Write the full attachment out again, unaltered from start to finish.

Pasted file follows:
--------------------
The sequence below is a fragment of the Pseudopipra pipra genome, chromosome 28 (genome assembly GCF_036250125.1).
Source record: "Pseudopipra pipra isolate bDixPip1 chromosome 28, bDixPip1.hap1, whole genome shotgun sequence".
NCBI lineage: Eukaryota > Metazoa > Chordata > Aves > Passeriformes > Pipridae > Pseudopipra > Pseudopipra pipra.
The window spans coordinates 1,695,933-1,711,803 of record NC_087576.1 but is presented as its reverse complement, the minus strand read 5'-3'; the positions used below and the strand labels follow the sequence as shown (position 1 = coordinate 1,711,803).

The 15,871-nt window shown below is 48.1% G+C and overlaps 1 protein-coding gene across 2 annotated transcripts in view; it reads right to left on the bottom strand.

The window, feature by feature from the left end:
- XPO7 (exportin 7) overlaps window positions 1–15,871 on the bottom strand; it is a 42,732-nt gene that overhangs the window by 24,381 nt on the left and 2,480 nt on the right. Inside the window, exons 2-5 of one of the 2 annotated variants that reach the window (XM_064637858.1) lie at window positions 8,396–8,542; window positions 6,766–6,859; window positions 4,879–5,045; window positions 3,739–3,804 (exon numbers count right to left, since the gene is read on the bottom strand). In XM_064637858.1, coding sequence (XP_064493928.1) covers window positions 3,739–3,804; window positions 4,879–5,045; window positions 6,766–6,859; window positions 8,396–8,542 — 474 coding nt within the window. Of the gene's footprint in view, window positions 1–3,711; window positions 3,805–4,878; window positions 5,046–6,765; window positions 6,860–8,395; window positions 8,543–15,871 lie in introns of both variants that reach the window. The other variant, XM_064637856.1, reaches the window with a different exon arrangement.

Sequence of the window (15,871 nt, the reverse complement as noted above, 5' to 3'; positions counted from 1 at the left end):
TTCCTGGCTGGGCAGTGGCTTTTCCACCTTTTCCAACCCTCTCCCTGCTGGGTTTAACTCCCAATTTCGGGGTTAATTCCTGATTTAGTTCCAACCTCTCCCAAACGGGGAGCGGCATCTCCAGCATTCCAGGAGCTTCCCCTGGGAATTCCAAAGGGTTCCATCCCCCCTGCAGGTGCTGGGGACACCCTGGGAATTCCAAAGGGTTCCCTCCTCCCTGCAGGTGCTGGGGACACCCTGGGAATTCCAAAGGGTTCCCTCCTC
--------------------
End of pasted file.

The sequence below is a fragment of the Pseudopipra pipra genome, chromosome 28 (genome assembly GCF_036250125.1).
Source record: "Pseudopipra pipra isolate bDixPip1 chromosome 28, bDixPip1.hap1, whole genome shotgun sequence".
NCBI lineage: Eukaryota > Metazoa > Chordata > Aves > Passeriformes > Pipridae > Pseudopipra > Pseudopipra pipra.
The window spans coordinates 1,695,933-1,711,803 of record NC_087576.1 but is presented as its reverse complement, the minus strand read 5'-3'; the positions used below and the strand labels follow the sequence as shown (position 1 = coordinate 1,711,803).

The 15,871-nt window shown below is 48.1% G+C and overlaps 1 protein-coding gene across 2 annotated transcripts in view; it reads right to left on the bottom strand.

The window, feature by feature from the left end:
- XPO7 (exportin 7) overlaps window positions 1–15,871 on the bottom strand; it is a 42,732-nt gene that overhangs the window by 24,381 nt on the left and 2,480 nt on the right. Inside the window, exons 2-5 of one of the 2 annotated variants that reach the window (XM_064637858.1) lie at window positions 8,396–8,542; window positions 6,766–6,859; window positions 4,879–5,045; window positions 3,739–3,804 (exon numbers count right to left, since the gene is read on the bottom strand). In XM_064637858.1, coding sequence (XP_064493928.1) covers window positions 3,739–3,804; window positions 4,879–5,045; window positions 6,766–6,859; window positions 8,396–8,542 — 474 coding nt within the window. Of the gene's footprint in view, window positions 1–3,711; window positions 3,805–4,878; window positions 5,046–6,765; window positions 6,860–8,395; window positions 8,543–15,871 lie in introns of both variants that reach the window. The other variant, XM_064637856.1, reaches the window with a different exon arrangement.

Sequence of the window (15,871 nt, the reverse complement as noted above, 5' to 3'; positions counted from 1 at the left end):
TTCCTGGCTGGGCAGTGGCTTTTCCACCTTTTCCAACCCTCTCCCTGCTGGGTTTAACTCCCAATTTCGGGGTTAATTCCTGATTTAGTTCCAACCTCTCCCAAACGGGGAGCGGCATCTCCAGCATTCCAGGAGCTTCCCCTGGGAATTCCAAAGGGTTCCATCCCCCCTGCAGGTGCTGGGGACACCCTGGGAATTCCAAAGGGTTCCCTCCTCCCTGCAGGTGCTGGGGACACCCTGGGAATTCCAAAGGGTTCCCTCCTC